FORT WORTH: It is still clear, seventeen years later. As clear as it was that September 11th day 2001. As clear as if it were yesterday and not 17 years ago, when the phone rang, my sister Mary crying, “They’re attacking us!.”
“Who is attacking us? What do you mean?” trying to make sense of what she was saying.
“Terrorists! It’s on TV! They blew up the World Trade Center! Go look! Turn it on!”
Putting down the receiver, and turning on the television, as so many millions of other Americans were simultaneously doing the feel was dread.
Dread filled me.
Somehow I expected this to eventually happen. Hope was that America was insulated enough it would never happen. But it happened at Pearl Harbor. The possibility of terror in our streets was real.
Now it was terror perpetuated high in the sky and against symbols of American exceptionalism.
Normal programming came to a halt as every channel began to focus on the horror unfolding before a stunned nation. Awe struck, no one could believe what they were seeing. An inferno raged from both towers.
As newscaster Herbert Morrison said of the Hindenburg disaster:
It’s smoke, and it’s in flames now; and the frame is crashing to the ground, not quite to the mooring mast. Oh, the humanity!
Collectively America stood rock still, unable to move. Brains unable to comprehend what our hearts knew. America’s world had just changed.
My brain couldn’t comprehend what my heart knew. I couldn’t take it all in.
Turning thoughts to what happens after September 11
Like many others, when the planes started falling from the sky I had young children in the house; David, who would be four that week, and our infant, Rosie. David was asking what was going on, responding to my upset. Wondering if he should be afraid. The answer was yes, bad people made those buildings blow up and now many, many people were dead and dying.
I had not consciously realized the violation of my sense of safety, or for the safety of my children. Within my own country as yet. I realized with horror that mothers around the world lived in fear of terrorism. Fear for their children. My heart broke further.
The voices of those reporting the tragedy bespoke horror, amazement, surprise, and sorrow all-the-while trying to remain professional amid the chaos.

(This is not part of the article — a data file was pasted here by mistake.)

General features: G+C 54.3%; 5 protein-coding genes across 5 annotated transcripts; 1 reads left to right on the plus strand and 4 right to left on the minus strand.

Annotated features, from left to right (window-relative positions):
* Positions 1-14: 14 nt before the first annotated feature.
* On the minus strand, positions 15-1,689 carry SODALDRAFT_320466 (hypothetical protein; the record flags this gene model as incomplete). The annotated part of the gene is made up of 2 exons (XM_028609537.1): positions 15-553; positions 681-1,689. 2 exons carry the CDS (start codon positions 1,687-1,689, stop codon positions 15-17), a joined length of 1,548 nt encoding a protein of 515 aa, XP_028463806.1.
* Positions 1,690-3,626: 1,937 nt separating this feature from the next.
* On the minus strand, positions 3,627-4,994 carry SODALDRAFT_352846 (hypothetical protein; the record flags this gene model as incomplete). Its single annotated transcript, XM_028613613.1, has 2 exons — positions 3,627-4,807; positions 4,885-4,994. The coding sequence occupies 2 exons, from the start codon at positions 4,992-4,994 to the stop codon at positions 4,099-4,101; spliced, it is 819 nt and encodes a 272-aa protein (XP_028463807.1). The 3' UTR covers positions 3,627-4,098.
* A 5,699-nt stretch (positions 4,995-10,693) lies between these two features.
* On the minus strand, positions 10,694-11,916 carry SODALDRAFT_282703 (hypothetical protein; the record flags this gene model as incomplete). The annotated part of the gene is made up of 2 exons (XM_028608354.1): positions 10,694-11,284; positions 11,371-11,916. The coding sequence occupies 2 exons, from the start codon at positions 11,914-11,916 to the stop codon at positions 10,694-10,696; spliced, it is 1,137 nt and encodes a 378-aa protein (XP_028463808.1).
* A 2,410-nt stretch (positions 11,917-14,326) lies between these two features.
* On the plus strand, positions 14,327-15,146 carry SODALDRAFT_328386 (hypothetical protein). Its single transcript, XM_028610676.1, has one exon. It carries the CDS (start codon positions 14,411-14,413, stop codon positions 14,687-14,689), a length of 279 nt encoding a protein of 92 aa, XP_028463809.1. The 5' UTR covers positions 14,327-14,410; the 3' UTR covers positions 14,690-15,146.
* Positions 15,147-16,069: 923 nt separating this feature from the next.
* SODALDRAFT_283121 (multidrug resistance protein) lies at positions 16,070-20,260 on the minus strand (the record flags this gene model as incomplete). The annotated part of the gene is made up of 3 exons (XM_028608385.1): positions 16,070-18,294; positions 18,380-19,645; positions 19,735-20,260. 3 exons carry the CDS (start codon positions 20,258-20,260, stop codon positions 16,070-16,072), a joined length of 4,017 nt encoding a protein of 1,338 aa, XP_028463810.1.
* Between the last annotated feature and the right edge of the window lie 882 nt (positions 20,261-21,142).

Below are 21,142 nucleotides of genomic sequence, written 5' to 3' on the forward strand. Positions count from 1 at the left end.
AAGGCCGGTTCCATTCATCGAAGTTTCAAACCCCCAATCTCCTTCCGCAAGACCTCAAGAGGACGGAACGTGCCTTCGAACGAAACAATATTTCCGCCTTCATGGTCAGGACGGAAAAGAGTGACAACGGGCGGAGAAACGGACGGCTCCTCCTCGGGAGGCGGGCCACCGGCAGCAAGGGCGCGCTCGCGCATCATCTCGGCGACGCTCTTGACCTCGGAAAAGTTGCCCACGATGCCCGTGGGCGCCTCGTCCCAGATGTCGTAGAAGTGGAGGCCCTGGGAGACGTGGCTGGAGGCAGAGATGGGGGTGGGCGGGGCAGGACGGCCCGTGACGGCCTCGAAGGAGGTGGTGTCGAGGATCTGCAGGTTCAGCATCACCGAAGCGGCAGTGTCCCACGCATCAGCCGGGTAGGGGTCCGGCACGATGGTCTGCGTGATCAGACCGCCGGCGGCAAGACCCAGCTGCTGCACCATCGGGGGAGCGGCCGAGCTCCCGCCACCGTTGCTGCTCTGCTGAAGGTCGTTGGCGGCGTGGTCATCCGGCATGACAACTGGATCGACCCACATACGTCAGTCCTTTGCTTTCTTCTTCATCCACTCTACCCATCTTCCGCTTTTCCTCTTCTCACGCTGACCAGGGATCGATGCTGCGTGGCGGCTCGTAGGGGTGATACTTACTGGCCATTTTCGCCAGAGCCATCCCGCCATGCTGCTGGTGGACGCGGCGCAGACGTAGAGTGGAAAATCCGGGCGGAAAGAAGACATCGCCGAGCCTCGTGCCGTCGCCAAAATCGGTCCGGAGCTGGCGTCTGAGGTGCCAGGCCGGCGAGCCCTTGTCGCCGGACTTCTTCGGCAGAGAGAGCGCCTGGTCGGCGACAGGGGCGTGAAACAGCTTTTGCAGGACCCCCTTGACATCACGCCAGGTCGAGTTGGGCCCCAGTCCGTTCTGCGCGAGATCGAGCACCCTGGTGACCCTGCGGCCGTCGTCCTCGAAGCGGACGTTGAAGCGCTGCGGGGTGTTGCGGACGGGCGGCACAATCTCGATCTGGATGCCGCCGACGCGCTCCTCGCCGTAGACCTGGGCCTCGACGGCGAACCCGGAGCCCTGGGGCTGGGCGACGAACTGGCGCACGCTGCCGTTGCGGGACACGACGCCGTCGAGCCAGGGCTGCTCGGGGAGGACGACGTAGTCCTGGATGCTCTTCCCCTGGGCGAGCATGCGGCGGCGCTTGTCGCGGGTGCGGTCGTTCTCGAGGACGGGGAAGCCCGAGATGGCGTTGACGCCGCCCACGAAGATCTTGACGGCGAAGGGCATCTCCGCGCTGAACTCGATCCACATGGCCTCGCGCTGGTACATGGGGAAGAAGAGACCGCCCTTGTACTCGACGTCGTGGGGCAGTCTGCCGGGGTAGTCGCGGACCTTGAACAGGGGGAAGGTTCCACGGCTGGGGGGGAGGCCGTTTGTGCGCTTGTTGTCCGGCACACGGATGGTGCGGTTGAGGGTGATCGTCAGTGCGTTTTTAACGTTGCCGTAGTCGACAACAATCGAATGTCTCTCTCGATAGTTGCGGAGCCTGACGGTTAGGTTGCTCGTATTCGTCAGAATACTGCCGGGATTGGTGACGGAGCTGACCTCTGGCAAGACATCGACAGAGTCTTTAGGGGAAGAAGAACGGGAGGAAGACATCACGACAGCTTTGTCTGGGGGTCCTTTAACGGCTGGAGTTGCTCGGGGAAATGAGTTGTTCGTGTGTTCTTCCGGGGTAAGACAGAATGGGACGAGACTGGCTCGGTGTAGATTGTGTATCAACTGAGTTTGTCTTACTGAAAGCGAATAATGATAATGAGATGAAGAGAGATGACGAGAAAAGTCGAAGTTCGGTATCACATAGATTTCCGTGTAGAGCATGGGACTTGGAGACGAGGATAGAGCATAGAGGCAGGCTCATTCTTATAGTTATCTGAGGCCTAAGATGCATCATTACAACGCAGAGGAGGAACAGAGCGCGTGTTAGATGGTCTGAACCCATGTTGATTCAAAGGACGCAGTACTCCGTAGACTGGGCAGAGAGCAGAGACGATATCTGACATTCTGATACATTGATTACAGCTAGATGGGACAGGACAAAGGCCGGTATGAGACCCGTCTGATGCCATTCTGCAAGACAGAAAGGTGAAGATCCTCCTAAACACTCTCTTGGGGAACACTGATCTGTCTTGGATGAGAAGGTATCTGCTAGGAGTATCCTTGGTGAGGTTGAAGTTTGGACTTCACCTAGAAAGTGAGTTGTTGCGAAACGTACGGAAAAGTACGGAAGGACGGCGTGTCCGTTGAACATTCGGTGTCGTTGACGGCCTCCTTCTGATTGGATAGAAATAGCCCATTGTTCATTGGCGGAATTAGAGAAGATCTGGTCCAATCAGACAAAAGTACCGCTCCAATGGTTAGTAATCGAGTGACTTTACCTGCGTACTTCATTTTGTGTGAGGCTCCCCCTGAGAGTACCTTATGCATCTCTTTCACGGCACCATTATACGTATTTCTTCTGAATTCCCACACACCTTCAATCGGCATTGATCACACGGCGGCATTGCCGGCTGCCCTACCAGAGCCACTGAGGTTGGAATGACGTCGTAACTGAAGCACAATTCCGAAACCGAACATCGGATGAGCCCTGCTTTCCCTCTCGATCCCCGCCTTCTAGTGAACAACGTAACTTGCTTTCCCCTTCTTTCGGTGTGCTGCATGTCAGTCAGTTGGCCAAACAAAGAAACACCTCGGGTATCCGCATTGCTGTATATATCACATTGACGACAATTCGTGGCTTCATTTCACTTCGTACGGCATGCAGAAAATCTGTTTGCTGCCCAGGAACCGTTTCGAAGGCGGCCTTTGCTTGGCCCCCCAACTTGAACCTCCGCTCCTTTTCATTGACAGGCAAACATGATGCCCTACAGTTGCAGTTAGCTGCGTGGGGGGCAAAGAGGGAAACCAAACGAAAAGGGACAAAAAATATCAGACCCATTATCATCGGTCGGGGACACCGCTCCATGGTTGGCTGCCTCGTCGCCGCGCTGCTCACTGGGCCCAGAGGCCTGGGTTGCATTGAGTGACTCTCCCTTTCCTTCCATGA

Reaching for the remote, suddenly one tower seemed to melt as huge clouds of dust, debris, heat and smoke exploded over Manhattan.
All hell broke loose on TV. David screamed “Mommy!” David was unable to handle the chaotic, horrific imagery. This was not for children to witness. I had to get myself together, go over it in my heart and head, then decide how to explain it to him. The TV was turned off, just mere minutes after it began. But the feeling of anxiety, dread and horror would remain.
One thing I knew, I was angry – then and now
One thing I was sure of was that I was angry. There was no doubt as to who was responsible for these horrific atrocities. So I did the only thing I could do at that point; I went and got my American flag and hung it outside.“So there!” I thought to myself as I stuck the pole in the holder attached to my house.
Take that you assholes!! How dare you attack my country! How dare you threaten my family, loved ones and fellow Americans!
It was a feeble response. But the only one I had. I really, really wanted to punch something at that moment.
My husband was working at Bell Helicopter Textron. When we talked he told me about the sudden increase in security and the hubbub of activity that was going on. One of my brothers works at Lockheed Martin. I imagined the hoops he was jumping through at that moment.
Once my children were down for their naps I was finally able to watch more of the nightmare on TV. My heart broke for all the victims. For their families. It was a sad and somber day for those of us sitting on the sidelines.
September 11 Never forgetting
Our flag stays up, proudly flying. At the time, like many others, I bought red, white and blue ribbon, curled them with a scissor, and then tied them around the antennas on our cars. The ribbon stayed there until there was nothing left but the knot.